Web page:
The Wizard of Earthsea – Ursula Le Guin’s Style

What stood out the most about Le Guin’s overall writing style in Chapter 1 of the novel?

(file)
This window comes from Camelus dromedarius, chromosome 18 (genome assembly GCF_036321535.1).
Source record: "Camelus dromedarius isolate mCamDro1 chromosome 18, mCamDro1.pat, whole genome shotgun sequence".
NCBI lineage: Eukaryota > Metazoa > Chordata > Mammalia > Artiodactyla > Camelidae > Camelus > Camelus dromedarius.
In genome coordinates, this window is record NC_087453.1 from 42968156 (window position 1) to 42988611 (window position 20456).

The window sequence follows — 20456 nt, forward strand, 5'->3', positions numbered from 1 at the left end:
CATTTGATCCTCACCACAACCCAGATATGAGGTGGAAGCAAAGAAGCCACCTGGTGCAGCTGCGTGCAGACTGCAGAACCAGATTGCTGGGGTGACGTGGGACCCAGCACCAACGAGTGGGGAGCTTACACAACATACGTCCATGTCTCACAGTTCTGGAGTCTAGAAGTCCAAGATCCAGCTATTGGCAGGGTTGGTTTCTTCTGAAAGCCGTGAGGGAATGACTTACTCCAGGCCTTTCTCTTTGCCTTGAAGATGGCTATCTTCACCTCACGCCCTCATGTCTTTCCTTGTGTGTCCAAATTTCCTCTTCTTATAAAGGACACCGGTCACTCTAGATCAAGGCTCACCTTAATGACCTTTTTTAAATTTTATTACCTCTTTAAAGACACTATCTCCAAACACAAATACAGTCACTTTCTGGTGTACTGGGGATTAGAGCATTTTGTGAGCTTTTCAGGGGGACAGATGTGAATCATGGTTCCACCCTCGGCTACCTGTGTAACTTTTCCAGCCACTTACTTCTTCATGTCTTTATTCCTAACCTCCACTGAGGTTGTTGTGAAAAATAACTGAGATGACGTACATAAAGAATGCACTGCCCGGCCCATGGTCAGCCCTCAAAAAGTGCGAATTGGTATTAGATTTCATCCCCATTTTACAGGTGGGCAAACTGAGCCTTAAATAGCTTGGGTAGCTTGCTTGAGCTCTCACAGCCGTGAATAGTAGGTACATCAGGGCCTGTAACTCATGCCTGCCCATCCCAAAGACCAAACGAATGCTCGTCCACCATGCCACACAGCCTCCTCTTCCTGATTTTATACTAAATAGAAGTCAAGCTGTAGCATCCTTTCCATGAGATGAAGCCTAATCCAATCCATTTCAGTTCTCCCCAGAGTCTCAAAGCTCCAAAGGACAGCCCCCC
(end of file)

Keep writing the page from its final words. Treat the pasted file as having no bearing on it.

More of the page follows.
In Ursula Le Guin’s The Wizard of Earthsea there are many examples of different literary techniques in action. Of these techniques, the use of imagery and expanded moments stood out the most. Le Guin uses these techniques with skill and finesse to give emphasis to different moments, objects, and characters. For example, when introducing Duny’s aunt, Le Guin describes her house saying that “[…] the children feared the place. It was low and dusky, windowless, fragrant with herbs that hung drying from the crosspole of the roof […]” (pg. 3-4). Although Le Guin never directly describes Duny’s aunt, we learn so much from just an explanation of the character’s house. Le Guin also uses imagery to instill feelings. When the Krags attack, time seems to slow down as Duny feels as if “he should die, spitted on a Kargish lance, while still a boy: […] without ever having known his own name, his true name as a man.” (pg. 10). Again, without being told the feeling itself, we all know and feel the terror of believing in one’s own death. Another example is when Le Guin skips a month to “[…] the day [Duny] was thirteen years-old,” (pg. 16). By doing this, Le Guin creates emphasis on Duny’s “[…] Passage at the feast of Sunreturn this winter” by showing that a single day is more important than an entire month. If she had not done this, and Ogion were to name Duny right away, this moment wouldn’t feel as impactful as it had. In conclusion, Ursula Le Guin uses these techniques to put meaning and emphasis behind certain events and moments throughout the story by telling and not showing and using the expanded moment with great skill.

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